Jean Claude Ngirimana is a last-year student at the Biomedical Laboratory, University of Rwanda (UR). He has the knowledge and experience with malaria diagnosis as his career is lab scientist and he had the opportunity to practice for 10 months in the Gihundwe Hospital, a military referral hospital, and at the National Center of Blood Transfusion. Participating in the 8th PAMCA Conference is an opportunity to increase my educational background and extensive experience in malaria advanced future molecular diagnostic approaches and elimination strategies and encourage me to prepare for my future research.
The MESA Alliance would like to acknowledge also the support from past correspondents who are attending the PAMCA Conference and Exhibition and other volunteers.
Nkahe Diane Leslie is a PhD student at the University of Yaoundé I (Cameroon). She has a master's degree in parasitology and ecology, and she is currently conducting her thesis works at the OCEAC/Cameroon malaria research laboratory. Her field of interest is the fitness cost of pyrethroid resistance on malaria vectors and the role of larviciding in the management of insecticide resistance. It was a pleasure for me to work as a MESA correspondent at the 8th PAMCA conference, as this commitment contributes to sharing knowledge and keeping abreast of the latest developments in the fight against vectors-borne diseases.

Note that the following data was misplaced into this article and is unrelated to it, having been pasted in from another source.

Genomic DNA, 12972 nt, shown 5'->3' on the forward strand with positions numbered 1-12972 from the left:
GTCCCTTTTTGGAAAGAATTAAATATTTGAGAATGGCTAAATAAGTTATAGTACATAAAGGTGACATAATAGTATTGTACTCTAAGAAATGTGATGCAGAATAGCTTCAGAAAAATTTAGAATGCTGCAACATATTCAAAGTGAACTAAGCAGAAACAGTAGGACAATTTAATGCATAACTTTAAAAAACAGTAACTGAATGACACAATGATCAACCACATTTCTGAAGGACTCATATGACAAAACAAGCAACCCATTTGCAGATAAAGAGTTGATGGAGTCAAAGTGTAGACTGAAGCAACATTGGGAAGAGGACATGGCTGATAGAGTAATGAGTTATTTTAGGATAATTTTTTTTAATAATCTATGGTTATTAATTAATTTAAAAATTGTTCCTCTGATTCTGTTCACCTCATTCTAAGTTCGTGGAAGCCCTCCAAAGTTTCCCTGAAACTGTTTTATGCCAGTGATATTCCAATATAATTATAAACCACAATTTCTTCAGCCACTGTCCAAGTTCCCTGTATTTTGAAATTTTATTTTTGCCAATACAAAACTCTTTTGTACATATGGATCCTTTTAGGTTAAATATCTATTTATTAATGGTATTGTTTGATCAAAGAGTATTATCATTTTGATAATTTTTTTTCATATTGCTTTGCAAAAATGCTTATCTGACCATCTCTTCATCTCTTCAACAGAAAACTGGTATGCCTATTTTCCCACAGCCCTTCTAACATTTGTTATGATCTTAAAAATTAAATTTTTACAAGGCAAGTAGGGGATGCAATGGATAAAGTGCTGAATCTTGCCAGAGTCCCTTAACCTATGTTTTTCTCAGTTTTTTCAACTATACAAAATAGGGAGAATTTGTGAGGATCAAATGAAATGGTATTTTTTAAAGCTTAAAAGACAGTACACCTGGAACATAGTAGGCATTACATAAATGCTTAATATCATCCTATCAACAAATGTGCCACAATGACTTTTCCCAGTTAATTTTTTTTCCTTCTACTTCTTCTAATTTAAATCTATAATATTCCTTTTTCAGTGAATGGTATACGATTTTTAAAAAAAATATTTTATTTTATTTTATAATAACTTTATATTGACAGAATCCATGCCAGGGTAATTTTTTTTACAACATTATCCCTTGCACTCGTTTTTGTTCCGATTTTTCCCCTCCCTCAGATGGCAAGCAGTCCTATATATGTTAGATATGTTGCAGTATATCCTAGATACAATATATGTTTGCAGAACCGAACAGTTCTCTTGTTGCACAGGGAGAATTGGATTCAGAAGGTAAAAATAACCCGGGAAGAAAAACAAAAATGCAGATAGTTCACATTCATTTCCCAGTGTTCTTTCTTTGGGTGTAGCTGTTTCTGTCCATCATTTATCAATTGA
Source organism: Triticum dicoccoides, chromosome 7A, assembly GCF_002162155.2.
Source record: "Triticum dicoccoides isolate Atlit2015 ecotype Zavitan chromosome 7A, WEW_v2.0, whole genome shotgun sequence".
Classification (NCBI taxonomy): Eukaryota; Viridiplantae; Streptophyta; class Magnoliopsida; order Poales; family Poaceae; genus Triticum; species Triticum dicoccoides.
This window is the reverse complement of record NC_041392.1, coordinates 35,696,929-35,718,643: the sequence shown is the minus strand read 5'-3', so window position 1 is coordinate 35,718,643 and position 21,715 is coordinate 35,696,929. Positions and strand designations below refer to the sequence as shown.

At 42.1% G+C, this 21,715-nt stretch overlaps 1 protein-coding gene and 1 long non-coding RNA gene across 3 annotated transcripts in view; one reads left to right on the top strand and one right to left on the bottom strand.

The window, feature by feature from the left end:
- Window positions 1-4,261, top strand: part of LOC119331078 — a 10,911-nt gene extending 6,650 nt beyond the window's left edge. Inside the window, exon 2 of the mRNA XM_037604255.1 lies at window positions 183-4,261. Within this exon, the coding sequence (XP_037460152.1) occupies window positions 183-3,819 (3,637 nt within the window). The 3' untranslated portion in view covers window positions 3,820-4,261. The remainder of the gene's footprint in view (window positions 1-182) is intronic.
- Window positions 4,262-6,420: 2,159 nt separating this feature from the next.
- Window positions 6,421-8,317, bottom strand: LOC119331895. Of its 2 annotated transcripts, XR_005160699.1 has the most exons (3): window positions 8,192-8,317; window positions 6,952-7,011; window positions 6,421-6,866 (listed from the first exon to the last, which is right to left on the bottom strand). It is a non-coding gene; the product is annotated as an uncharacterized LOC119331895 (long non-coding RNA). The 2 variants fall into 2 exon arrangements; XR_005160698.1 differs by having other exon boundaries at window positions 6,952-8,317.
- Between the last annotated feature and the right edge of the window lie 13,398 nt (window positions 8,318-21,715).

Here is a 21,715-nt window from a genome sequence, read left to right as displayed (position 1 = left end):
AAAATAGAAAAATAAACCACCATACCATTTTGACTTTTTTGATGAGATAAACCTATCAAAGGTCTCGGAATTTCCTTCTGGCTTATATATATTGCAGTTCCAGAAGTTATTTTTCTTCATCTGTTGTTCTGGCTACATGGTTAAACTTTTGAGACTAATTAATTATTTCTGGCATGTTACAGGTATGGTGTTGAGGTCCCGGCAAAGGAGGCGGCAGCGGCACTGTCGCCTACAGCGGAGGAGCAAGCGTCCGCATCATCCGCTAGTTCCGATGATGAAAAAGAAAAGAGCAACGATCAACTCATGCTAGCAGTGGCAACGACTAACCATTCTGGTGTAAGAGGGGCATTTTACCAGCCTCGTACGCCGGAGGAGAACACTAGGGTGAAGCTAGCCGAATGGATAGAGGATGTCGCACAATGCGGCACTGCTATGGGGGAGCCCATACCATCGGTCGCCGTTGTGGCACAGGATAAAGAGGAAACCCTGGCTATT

Mauro Pazmino Betancourth is a PhD student at University of Glasgow with a research focus on quantum cascade lasers and their application in spectroscopy for mosquito surveillance. PAMCA annual conference is one of the most important events related to vector-borne diseases and it is a great opportunity to communicate research to a wider audience. I believe it is my duty to serve the community by strengthening my public engagement skills, and I look forward to doing so as a MESA correspondent volunteer.
Patricia Doumbe Belisse is a trainee serving as a research assistant at OCEAC, a research Institute of the Central African Region based in Yaoundé, Cameroon. She will defend her PhD dissertation at University of Yaoundé I in the next couple of months and she is very much looking forward to furthering her career as a medical entomologist. She is also looking for opportunities to build her capacity in mosquito and parasite genomics and malaria drug resistance. Being a MESA correspondent at Keystone Symposia is a great opportunity to learn about the latest research on malaria drug resistance and discovery.